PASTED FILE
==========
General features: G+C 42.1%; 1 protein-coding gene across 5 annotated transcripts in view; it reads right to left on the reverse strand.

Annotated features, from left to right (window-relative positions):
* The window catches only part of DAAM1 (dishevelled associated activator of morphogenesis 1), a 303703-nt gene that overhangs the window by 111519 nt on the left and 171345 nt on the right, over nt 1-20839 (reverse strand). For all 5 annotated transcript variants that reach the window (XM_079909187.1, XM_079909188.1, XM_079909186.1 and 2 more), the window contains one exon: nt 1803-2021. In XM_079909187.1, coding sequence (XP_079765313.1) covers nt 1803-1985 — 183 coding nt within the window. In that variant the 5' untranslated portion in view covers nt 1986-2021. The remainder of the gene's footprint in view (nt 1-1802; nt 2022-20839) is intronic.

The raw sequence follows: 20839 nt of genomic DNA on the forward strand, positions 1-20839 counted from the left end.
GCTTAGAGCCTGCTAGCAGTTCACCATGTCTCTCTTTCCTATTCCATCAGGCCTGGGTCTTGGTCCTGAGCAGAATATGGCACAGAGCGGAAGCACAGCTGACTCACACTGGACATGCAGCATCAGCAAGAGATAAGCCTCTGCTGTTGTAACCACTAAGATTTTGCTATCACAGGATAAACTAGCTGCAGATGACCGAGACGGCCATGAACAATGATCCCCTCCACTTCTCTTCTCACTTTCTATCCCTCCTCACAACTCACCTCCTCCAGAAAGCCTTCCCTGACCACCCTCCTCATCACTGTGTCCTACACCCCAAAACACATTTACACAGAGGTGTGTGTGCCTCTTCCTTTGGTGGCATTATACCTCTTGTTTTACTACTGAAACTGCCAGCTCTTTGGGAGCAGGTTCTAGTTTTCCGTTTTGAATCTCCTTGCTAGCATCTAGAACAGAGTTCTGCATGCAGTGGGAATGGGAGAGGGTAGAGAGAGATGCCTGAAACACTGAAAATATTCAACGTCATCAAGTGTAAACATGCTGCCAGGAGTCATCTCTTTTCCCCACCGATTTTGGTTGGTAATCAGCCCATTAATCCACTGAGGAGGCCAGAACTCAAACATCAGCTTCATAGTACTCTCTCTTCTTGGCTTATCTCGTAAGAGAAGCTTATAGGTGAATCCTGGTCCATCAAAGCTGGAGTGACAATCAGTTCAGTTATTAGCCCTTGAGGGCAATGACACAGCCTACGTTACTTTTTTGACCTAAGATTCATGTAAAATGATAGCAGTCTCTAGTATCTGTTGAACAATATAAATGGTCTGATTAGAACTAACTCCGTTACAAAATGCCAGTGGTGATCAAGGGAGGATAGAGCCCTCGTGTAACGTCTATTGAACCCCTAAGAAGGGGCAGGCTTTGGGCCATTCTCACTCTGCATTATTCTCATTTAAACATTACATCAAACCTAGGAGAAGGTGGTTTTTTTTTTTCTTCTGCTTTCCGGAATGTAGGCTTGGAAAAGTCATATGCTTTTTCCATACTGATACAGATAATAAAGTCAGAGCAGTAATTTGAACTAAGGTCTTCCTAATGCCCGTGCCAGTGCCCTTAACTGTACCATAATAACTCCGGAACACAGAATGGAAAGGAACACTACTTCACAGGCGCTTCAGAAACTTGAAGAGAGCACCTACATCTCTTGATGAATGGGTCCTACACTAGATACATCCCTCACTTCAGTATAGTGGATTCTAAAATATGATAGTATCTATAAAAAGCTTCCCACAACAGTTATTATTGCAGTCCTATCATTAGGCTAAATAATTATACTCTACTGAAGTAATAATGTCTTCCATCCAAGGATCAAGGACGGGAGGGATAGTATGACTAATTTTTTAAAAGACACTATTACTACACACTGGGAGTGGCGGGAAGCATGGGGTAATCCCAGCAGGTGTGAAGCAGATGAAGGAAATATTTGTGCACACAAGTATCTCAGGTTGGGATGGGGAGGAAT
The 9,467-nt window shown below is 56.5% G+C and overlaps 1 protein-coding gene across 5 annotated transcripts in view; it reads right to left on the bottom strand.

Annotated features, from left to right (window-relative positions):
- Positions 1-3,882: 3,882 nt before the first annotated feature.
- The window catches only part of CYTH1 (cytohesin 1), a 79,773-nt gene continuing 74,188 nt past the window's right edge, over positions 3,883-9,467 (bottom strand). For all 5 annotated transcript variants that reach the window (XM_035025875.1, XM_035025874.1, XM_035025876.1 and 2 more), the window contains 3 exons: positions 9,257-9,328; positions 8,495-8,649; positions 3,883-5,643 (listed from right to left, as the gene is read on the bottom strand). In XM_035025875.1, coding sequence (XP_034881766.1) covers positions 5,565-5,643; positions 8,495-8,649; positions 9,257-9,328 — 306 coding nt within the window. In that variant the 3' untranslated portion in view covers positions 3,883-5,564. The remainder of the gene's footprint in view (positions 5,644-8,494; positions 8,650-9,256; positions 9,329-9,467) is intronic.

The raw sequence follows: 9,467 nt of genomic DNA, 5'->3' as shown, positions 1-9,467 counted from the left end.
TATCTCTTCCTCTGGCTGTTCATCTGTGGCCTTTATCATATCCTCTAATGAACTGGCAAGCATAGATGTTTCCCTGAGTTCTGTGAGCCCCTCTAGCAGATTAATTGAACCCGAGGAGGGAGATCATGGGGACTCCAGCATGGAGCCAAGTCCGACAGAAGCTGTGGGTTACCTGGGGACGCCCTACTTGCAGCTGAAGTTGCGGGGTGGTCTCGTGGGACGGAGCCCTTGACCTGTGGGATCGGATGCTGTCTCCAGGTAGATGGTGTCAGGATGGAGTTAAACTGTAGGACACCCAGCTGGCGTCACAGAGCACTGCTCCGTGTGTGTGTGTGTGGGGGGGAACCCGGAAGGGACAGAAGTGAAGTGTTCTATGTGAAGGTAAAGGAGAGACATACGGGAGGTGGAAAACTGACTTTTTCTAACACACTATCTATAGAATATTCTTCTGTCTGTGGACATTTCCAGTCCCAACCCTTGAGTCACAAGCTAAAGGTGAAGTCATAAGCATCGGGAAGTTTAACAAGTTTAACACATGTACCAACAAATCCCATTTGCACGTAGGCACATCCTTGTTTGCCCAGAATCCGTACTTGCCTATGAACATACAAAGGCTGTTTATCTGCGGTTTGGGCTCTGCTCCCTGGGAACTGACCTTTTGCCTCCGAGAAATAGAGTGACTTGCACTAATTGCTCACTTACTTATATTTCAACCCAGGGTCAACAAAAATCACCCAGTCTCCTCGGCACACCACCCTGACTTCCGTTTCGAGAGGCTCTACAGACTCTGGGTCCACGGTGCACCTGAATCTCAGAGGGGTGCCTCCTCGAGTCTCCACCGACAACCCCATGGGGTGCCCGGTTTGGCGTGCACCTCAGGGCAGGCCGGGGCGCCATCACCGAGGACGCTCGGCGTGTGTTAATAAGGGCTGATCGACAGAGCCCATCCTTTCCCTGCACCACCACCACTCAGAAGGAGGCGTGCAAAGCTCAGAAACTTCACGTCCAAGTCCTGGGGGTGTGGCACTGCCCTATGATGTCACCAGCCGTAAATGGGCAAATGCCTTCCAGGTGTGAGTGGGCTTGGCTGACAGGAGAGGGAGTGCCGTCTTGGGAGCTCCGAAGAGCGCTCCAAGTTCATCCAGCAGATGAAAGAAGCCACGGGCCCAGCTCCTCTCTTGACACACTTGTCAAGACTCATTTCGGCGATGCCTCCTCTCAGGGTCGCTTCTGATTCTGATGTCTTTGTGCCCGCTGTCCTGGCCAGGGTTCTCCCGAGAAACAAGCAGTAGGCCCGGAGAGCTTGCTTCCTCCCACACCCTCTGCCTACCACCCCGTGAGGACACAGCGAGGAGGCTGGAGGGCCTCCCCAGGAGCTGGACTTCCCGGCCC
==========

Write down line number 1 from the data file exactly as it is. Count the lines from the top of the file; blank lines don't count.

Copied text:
General features: G+C 42.1%; 1 protein-coding gene across 5 annotated transcripts in view; it reads right to left on the reverse strand.